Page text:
By Trent S. Anderson, chief revenue officer, Bluebird Network.
Virtual services have now become the new normal with telehealth being a prime example. Now if we want an annual checkup or consultation, we can talk to a doctor from the comfort of our own home. But why haven’t we always taken advantage of this virtual alternative?
Until the pandemic highlighted the need for more digital services and flexibility, the healthcare industry had been hesitant to embrace virtual alternatives like telehealth. Traditionally, both patients and doctors have (understandably) preferred in-person visits and consultations. Patients believed in-person visits were more thorough, personal, and safe, while providing an opportunity to become more comfortable with their providers.
In the height of the pandemic, physicians and healthcare professionals worked hard to mitigate exposure by avoiding unnecessary contact with others. Sometimes, in-person follow-up appointments just weren’t necessary. Rather than risk unnecessary exposure, doctors and healthcare facilities began embracing telehealth — virtual visits leveraging telecommunications technology.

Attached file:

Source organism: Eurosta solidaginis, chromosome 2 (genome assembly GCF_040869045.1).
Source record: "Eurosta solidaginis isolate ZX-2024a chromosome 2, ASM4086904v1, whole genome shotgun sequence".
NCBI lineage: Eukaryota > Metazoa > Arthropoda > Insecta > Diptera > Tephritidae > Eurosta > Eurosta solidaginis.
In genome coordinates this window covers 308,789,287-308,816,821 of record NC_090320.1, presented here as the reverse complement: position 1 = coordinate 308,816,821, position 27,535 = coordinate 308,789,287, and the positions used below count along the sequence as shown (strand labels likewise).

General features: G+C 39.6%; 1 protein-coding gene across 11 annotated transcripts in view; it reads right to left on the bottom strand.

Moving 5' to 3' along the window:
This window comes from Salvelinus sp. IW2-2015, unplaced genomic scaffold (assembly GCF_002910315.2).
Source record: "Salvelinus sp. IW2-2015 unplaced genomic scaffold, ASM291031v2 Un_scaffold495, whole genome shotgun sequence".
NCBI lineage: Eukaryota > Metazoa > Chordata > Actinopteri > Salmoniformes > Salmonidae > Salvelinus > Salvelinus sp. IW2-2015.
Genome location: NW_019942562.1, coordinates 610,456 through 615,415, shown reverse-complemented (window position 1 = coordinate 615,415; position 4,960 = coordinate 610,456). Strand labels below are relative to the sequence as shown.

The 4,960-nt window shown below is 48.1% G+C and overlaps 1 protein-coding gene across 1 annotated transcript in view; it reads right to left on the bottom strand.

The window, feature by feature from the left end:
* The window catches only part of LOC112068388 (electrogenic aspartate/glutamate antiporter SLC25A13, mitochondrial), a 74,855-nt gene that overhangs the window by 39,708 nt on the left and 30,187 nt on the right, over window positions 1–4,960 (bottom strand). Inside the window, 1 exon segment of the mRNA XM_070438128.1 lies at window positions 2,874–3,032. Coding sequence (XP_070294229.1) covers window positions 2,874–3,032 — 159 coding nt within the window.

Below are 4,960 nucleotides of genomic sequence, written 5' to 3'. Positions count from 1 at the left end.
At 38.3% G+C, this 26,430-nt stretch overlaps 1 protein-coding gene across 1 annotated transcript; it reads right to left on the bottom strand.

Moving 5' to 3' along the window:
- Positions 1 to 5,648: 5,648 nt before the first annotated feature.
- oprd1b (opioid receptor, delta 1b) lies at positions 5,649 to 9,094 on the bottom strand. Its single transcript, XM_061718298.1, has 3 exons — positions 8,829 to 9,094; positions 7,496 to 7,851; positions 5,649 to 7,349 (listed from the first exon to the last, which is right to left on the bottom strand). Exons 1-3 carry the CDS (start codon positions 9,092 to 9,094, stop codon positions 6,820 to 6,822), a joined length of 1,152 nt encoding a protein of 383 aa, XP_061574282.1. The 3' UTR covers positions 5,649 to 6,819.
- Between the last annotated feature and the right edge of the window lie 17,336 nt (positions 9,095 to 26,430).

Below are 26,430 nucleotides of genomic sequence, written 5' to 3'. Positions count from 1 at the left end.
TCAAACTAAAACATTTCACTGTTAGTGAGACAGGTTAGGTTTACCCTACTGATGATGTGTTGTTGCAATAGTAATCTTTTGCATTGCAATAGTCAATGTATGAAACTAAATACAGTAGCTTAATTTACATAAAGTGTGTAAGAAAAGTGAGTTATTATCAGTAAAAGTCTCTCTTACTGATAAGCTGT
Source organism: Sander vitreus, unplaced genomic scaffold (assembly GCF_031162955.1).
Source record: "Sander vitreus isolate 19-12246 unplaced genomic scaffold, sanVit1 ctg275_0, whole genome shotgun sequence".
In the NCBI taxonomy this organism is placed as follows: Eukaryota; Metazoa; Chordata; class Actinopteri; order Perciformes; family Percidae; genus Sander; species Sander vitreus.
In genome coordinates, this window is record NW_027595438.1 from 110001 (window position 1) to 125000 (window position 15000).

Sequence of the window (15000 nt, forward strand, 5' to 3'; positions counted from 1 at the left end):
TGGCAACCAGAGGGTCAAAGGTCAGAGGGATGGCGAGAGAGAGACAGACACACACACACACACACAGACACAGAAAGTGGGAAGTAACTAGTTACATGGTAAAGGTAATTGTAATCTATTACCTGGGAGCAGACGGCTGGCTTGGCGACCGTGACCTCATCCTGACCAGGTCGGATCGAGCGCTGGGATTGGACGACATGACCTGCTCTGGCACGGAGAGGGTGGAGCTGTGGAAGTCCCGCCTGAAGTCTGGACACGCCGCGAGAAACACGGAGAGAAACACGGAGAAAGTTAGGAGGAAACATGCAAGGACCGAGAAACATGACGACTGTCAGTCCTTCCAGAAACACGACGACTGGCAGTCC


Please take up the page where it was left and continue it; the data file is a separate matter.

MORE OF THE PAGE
During this time, patients were also worried about their access to quality healthcare as less and less in-person visits were possible. This inevitably fostered the rise of telehealth as a safe and effective way to address patient concerns without the physical risk. Since then, many physicians have become so dedicated to telehealth that they refuse to see patients exclusively in-person. Furthermore, it has spawned an entirely new medical practice with companies like Covenant Health Virtual Care, now employing doctors solely to provide virtual telemedicine services.
However – as many physicians and patients have learned – telehealth brings new challenges, and those problems are exacerbated in underserved communities with limited and unreliable Internet infrastructure. These communities tend to be far (the edge) from major cities where hospitals and medical practices are often located (the core), resulting in an even greater need for access to reliable telehealth services.